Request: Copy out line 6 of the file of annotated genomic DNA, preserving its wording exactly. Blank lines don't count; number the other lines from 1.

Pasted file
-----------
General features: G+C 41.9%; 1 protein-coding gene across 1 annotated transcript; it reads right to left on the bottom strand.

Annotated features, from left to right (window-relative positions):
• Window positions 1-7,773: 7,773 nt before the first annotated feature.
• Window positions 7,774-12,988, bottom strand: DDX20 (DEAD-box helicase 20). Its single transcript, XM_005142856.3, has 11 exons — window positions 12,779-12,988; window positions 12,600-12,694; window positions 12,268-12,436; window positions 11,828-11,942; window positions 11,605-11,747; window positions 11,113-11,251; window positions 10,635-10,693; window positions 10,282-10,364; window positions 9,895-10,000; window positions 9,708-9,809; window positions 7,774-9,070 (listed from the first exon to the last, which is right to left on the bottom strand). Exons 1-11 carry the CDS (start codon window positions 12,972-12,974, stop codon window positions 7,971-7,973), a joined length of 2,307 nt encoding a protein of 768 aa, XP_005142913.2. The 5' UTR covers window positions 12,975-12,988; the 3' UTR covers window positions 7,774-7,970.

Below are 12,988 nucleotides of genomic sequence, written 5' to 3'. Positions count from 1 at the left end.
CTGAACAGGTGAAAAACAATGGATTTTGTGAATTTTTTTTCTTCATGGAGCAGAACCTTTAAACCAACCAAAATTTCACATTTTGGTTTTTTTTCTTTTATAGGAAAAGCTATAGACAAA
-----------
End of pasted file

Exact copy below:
CTGAACAGGTGAAAAACAATGGATTTTGTGAATTTTTTTTCTTCATGGAGCAGAACCTTTAAACCAACCAAAATTTCACATTTTGGTTTTTTTTCTTTTATAGGAAAAGCTATAGACAAA